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Apologies in advance as I'm sure someone must have asked this before but I can't find it.

Just had a surprise, a colleague and I both added the same value in for an enum, and it compiled, e.g.

  enum MyEnum
    mine = 1,
    his = 1

Looks like C/C++ supports this also (?). Any reason for this behaviour, any cases where it's useful? I saw one case with difference human languages (one = 1, eins = 1, etc) but I'm not convinced


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So that maybe you could do this enum MyEnum { [Obsolete]mine = 1, his = 1 } –  V4Vendetta Oct 7 '11 at 10:17
Presumably, if you are making the values explicit you care about what those values are, so such conflicts should not occur. If you don't care about what value each member represents, you can just not make them explicit and no conflicts will occur. –  R. Martinho Fernandes Oct 7 '11 at 10:25

2 Answers 2

up vote 8 down vote accepted

Let's take a simple example

enum PrivilegeLevel
    DefaultForNewUser = None,
    DefaultForProjectOwner = Reviewer,
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Sounds like a bad idea because of the binary versioning semantics of constants. –  CodesInChaos Oct 7 '11 at 10:38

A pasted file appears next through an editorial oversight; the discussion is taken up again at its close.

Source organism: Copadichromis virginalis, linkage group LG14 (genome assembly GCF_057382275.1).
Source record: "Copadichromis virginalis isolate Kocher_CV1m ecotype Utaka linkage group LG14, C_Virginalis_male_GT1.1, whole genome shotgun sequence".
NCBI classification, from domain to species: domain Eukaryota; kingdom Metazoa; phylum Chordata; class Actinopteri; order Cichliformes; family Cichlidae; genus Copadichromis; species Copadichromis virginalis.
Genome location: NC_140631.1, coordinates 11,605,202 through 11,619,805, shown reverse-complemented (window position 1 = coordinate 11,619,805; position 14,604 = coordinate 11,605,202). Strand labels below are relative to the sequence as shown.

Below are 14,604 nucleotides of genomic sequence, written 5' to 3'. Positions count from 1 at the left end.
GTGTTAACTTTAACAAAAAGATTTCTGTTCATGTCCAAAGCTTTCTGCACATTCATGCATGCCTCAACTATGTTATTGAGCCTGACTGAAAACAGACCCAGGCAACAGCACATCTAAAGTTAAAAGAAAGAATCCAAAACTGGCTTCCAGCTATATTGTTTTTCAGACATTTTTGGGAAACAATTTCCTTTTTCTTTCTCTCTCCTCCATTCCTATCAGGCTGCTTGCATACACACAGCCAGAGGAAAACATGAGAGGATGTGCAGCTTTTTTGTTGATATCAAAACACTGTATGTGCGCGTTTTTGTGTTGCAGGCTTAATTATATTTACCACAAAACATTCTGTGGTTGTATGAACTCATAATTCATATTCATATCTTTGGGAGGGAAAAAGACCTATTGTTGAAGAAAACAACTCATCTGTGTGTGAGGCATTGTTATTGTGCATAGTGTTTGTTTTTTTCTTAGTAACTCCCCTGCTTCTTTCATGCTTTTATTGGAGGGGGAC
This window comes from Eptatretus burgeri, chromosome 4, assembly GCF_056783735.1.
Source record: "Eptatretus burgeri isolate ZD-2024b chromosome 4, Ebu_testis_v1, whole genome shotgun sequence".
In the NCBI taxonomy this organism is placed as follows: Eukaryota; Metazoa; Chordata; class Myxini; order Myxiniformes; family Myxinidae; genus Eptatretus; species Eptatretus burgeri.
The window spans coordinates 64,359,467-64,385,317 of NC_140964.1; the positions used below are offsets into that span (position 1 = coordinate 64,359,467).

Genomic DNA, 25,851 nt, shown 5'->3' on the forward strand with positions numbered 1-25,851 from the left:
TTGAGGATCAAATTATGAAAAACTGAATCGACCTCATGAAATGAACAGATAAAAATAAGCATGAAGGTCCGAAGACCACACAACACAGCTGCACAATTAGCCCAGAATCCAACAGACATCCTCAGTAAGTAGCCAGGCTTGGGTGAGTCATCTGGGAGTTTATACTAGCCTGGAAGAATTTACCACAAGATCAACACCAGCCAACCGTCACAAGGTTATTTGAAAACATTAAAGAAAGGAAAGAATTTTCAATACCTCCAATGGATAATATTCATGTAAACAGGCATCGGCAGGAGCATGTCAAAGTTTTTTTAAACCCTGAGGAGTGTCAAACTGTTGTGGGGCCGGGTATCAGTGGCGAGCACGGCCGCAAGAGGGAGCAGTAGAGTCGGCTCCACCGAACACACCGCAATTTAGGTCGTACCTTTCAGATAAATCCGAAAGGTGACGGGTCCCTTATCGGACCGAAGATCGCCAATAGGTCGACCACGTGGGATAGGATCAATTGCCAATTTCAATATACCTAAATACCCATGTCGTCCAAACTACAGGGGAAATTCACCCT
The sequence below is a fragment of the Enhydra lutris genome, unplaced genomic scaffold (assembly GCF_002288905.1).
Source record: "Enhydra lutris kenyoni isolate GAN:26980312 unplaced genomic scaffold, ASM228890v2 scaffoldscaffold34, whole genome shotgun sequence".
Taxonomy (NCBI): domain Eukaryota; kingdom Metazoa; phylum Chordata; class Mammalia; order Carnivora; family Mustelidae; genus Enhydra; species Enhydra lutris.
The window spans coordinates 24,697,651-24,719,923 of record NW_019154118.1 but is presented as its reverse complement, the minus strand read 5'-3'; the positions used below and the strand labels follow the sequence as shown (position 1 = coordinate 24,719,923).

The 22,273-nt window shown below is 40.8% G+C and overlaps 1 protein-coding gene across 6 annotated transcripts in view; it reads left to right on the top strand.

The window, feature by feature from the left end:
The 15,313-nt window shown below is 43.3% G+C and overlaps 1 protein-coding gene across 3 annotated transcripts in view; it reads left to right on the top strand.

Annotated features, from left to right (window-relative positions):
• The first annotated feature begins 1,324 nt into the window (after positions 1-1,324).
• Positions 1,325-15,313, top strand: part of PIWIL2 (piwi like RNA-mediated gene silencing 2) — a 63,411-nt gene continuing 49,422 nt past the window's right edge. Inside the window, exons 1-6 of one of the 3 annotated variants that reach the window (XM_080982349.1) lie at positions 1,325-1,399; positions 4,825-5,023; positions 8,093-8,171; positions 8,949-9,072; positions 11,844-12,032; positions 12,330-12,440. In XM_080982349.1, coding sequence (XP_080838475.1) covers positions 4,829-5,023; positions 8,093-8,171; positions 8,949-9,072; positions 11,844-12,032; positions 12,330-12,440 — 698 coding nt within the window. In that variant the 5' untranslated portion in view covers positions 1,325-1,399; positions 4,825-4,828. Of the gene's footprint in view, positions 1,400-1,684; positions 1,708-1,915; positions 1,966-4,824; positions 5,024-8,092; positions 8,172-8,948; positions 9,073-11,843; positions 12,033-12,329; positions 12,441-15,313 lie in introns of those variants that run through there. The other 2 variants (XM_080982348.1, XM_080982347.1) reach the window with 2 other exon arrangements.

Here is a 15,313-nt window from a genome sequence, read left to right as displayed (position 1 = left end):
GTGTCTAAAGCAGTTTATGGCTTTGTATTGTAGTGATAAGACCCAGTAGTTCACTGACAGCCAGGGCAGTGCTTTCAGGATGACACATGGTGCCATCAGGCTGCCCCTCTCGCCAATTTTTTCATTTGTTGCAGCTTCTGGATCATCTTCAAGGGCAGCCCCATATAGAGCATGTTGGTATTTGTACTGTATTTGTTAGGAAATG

What do you mean by versioning semantics of constants? –  crazyjul Oct 7 '11 at 10:43
@crazyjul constants can't be versioned. If you change a constant (see, that's an oxymoron), all assemblies that made use of it ever are now broken because they still use the old value. You wouldn't change the value of pi, would you? But you might want to change the default privilege levels. –  R. Martinho Fernandes Oct 7 '11 at 10:58
That was just an example –  crazyjul Oct 7 '11 at 11:23

The idea behind enumerated types is to create new data types that can take on only a >restricted range of values.

What you did is legal and compiler is not ought to give any errors as enum represents just a constant. You are just giving your constant a logical name.

You can assign same values to to two or more enum constants when you need to separate the named constants. Say you have a color scheme both of which used the same basic color behind them, but the schemes need to be logically separated. Then you can use same values for enum constants. But still there are better ways to do that.

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"If you assign the same value to two or more enum constants the whole purpose of enums is diminished." I disagree. The whole purpose of enums is to let you use names instead of magic numbers. I don't see how having two names with the same magic number is bad. –  R. Martinho Fernandes Oct 7 '11 at 10:27
@R.MartinhoFernandes: I wholeheartedly agree with your disagreement. There are times when aliases are a good thing. –  David Hammen Oct 7 '11 at 12:12
I suppose it's no worse than a c++ typedef, just surprised at the time –  tony Oct 14 '11 at 10:26

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